It was a war for oil. (A real one? Or was that just propaganda?)
E was told, in Algebra II of all places, that the reason the Japanese attacked Pearl Harbor was because the US had the Japanese surrounded and the Japanese could not get any oil. R had a conniption about this interpretation.
So, I went online to find what I could about the reasoning behind the Pearl Harbor attack. I knew that I’ve always heard it was because we were helping the Chinese. (For those with a spotty view of history, this was before Mao took over and Communism became the government of China.)
The most on topic source so far, a UK school essay, says:
After World War II started Japan grew angry with the U.S.A. because they were helping China by sending them war supplies. Japan didn’t like this because China was the main target of Japanese attacks. As a result of this Japan decided to take a “peace” trip to the U.S.A. . They made the trip in November of 1941. During this “peace” trip Japan made three proposals to the government. These proposals were, to stop aiding China, to stay out of Asian affairs, and to begin shipping oil to Japan right away or Japan would attack the U.S.A. . President Franklin D. Roosevelt and the government of the United States didn’t carry out these proposals.
So, oil was involved. The Japanese wanted oil. But, according to this, that was not the single reason why the attack came. The main problem seemed to be that, by aiding the Chinese, we were siding with their enemies. “The friend of my enemy is my enemy.” Of course, our not shipping oil made us an enemy also.
By defeating the Pacific Fleet, the Japanese expected to force us to stay out of their war. According to The Pearl Harbor Day Page:
The prevailing belief within the Japanese military and political establishment was that eventually, with the then expected German defeat of Great Britain and Soviet Russia, the United States’ non-involvement in the European war, and Japan’s control of the Pacific, that the world power structure would stabilize into three major spheres of influence:
1.) The Empire of Japan controlling East, Southeast, and South Asia and the entire Pacific Ocean.
2.) The combined powers of Germany and Italy controlling Great Britain, all of Europe, Western and central Asia, the Middle East, and Africa.
3.) The United States, controlling North and South America.
This is also the reasoning from a Charlotte, NC school report. Short and sweetly, A the school report says:
The Japanese attacked for mainly one reason, to rid the United States threat in the Pacific Ocean so Japan could easily conquer all the island nations (Ienaga 135-136).
The source quoted is Saburo Ienaga’s book The Pacific War, published by Random House in 1978.
However, I found some answers at the faqarm which are much more in line with what the teacher said in Algebra II. The only problem with that is, this is much like Wikepedia and depends on the due diligence of whatever random readers came here to leave answers. There were three for my title question.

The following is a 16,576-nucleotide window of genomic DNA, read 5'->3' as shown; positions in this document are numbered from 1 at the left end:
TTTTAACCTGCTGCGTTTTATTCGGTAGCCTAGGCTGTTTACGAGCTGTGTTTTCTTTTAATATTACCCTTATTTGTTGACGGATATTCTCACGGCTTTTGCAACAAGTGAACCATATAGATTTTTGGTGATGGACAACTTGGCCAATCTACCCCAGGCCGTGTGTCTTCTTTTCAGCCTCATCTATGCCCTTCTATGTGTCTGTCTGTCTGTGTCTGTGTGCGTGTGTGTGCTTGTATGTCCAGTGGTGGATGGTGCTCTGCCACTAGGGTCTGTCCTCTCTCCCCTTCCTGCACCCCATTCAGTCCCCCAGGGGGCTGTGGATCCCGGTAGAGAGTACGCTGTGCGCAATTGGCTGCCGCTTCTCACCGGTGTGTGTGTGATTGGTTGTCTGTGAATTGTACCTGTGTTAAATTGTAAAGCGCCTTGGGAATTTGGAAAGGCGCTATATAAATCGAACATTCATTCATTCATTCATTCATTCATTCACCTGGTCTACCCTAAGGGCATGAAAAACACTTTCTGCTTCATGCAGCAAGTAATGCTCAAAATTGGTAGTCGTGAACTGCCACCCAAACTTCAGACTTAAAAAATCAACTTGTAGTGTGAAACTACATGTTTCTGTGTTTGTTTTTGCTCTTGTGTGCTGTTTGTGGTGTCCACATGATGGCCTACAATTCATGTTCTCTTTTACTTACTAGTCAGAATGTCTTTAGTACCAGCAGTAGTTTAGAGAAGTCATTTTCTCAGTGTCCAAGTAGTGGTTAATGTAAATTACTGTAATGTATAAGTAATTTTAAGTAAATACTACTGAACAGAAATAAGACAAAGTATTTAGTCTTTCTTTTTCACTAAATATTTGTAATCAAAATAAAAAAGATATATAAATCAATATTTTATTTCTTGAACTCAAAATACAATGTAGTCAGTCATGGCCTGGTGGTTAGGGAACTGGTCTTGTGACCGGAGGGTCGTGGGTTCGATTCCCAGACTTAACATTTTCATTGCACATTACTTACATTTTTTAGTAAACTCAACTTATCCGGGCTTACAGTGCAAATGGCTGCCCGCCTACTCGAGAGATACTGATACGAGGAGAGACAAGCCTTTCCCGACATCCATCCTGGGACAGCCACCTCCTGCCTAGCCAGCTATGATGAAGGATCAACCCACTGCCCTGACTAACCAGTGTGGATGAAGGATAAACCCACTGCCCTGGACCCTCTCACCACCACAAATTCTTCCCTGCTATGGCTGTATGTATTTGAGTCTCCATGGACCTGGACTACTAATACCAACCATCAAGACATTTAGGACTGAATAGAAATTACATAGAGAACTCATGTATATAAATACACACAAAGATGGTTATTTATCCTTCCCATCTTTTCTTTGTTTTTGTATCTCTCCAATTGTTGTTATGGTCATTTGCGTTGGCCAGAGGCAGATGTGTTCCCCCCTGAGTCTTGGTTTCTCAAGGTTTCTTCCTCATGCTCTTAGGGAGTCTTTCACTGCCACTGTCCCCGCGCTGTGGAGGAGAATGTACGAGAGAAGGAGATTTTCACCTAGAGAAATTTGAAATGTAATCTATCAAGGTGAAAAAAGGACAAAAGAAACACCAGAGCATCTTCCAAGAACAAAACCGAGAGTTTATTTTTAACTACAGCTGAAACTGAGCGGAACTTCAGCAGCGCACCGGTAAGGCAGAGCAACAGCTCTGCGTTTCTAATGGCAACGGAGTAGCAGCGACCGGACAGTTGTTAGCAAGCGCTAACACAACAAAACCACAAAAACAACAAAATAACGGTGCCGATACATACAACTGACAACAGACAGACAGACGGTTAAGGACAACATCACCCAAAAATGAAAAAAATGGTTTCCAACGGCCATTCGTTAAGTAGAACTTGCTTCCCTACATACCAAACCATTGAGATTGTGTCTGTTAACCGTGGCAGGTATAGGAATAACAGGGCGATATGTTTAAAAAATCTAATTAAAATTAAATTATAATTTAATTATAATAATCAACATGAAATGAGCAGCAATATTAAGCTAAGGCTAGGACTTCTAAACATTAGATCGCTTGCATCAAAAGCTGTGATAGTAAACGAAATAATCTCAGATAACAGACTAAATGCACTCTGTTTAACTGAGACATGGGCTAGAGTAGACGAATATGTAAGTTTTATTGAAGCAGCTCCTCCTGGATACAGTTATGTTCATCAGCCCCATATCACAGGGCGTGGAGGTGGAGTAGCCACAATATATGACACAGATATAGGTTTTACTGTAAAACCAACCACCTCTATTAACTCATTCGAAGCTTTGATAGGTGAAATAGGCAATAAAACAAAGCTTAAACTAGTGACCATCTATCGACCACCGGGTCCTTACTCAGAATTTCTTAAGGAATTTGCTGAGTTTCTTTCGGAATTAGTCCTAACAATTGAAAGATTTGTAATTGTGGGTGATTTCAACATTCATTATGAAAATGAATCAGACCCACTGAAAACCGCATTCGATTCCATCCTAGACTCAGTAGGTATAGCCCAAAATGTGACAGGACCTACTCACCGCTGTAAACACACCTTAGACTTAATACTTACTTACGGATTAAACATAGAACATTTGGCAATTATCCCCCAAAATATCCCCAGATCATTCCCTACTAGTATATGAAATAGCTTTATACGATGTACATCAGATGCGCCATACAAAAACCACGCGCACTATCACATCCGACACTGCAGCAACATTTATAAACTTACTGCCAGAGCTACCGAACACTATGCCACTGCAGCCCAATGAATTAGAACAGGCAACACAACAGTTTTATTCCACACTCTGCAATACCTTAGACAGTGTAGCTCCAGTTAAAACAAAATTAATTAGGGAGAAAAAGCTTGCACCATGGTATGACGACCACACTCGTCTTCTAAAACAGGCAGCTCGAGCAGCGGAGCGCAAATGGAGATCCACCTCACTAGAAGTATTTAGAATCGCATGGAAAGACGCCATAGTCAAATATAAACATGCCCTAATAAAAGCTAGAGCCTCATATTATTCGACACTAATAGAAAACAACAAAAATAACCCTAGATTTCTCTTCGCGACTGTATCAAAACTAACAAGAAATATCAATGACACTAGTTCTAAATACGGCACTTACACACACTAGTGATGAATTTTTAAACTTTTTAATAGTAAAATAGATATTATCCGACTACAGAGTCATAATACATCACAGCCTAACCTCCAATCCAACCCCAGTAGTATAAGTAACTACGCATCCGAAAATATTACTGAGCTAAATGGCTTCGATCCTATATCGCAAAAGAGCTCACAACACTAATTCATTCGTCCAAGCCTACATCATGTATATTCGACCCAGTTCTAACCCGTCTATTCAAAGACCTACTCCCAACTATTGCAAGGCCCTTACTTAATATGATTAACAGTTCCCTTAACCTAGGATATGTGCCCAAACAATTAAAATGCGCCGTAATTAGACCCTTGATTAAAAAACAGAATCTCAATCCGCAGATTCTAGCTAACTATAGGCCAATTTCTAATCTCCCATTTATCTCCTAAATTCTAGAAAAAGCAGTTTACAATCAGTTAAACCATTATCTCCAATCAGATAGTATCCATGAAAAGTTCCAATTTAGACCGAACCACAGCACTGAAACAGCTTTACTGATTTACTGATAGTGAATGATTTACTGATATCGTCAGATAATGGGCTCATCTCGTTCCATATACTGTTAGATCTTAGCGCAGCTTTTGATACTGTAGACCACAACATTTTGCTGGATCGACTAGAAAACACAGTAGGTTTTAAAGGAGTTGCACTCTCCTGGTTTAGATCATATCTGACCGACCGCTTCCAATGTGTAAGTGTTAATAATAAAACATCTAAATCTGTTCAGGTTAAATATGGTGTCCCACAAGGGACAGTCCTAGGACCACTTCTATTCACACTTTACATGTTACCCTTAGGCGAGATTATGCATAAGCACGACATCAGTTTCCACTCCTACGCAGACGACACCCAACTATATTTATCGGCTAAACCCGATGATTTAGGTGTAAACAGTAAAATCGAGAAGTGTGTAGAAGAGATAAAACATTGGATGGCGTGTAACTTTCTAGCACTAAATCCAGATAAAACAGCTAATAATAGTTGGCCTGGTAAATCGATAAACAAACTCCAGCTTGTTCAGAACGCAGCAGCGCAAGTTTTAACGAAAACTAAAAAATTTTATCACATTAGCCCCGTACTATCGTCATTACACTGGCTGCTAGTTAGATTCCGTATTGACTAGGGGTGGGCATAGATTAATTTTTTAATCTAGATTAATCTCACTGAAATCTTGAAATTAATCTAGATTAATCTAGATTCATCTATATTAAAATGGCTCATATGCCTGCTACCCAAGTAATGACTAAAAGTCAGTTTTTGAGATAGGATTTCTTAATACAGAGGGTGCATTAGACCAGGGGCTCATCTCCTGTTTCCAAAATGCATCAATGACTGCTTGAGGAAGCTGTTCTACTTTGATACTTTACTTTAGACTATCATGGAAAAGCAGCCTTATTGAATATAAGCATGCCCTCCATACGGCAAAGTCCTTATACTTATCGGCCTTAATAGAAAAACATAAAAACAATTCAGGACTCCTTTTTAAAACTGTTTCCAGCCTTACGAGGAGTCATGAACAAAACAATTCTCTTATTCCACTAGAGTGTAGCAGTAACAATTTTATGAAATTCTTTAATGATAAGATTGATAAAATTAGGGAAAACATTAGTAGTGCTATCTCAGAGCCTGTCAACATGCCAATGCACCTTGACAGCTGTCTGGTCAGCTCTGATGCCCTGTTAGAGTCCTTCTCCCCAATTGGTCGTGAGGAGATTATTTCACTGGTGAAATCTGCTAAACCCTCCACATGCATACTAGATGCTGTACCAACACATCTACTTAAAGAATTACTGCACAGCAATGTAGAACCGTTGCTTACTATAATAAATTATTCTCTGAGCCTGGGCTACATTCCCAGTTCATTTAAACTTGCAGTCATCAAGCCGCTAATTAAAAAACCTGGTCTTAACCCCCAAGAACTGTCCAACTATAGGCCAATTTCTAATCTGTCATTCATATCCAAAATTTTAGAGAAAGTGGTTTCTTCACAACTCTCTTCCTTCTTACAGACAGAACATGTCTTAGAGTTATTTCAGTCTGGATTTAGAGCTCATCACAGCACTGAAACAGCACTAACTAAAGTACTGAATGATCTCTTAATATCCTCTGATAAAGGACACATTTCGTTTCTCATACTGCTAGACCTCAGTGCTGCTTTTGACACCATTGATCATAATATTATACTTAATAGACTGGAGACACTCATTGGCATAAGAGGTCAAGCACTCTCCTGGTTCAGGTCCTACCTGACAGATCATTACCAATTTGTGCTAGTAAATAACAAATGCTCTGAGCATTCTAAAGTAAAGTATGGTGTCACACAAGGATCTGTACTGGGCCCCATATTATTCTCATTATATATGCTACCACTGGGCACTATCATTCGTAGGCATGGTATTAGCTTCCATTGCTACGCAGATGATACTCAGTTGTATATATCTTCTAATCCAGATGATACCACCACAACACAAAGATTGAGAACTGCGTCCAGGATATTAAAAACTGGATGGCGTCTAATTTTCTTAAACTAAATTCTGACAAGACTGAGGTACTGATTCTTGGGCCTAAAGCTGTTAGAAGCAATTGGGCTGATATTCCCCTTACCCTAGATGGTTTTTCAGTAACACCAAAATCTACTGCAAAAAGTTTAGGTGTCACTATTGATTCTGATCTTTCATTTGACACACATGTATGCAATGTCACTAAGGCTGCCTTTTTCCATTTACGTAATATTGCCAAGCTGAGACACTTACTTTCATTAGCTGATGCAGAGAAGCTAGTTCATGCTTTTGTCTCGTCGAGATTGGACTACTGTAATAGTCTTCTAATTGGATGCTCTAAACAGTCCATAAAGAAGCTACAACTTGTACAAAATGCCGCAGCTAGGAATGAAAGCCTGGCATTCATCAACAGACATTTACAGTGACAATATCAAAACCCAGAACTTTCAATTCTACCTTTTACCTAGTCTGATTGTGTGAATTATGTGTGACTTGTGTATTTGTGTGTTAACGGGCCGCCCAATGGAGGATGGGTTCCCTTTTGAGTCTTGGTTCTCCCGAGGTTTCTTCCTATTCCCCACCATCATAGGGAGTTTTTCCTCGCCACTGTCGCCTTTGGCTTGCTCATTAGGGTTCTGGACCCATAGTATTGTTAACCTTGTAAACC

Japan was somewhat of a power hog, and wanted all the power that they could get. They thought that by bombing Pearl Harbor America wouldn’t have time to react.
There are many reasons as to why Japan attacked Pearl harbour but there is only one major reason which is to do with American intervention in Japanese affairs. One of these was where the U.S. prohibited exports of steel, scrap iron and fuel to Japan because of the takeover of northern Indochina. Another reason was when Japan took over the rest of Indochina and the US once again took action. This time they made oil unavailable to the Japanese, making both their air force and navy completely useless. Because of all of this invention by America, the Japanese military decided that they had to get rid of the Pacific fleet because the Americans would surely intervene and cause them more trouble. Once this was done they could start their war plan to take over Burma, Malaya, the East Indies, and the Philippines.
It is also worth mentioning that both America and Japan had joined the war effort on rival sides prior to Pearl Harbour, though America had not of course declared war. Japan signed a mutual defensive pact with Germany and Italy in September 1940 and the Lend-Lease Act tied America to the Allies from March 1941.
I found a Navy history site which develops a bit more on the “war for oil” argument. (Oh, I couldn’t help it. It was so appropos.)
The United States, which had important political and economic interests in East Asia, was alarmed by these Japanese moves. The U.S. increased military and financial aid to China, embarked on a program of strengthening its military power in the Pacific, and cut off the shipment of oil and other raw materials to Japan.
Because Japan was poor in natural resources, its government viewed these steps, especially the embargo on oil as a threat to the nation’s survival. Japan’s leaders responded by resolving to seize the resource-rich territories of Southeast Asia, even though that move would certainly result in war with the United States.
So, if you go through all these:
The US was upset with Japan for attacking China. So we aided the Chinese and shut down the supplies the Japanese had been getting from us. The Japanese came over in November 1941 and issued terrorist threats saying that they would attack us unless we ceded to their demands. These demands included leaving China alone, in fact, staying out of Asian affairs entirely, and sending Japan the resources they lacked, including oil.
Having a “don’t negotiate with terrorists” policy, we did not. They were angry. They wanted what they wanted, so they decided they had to attack us to get us out of their way.
Therefore, while the “we surrounded them and wouldn’t give them oil” was not quite accurate, it was much more in the ballpark than my husband (and I) originally thought.
You learn something new every day. (Or you ought to.)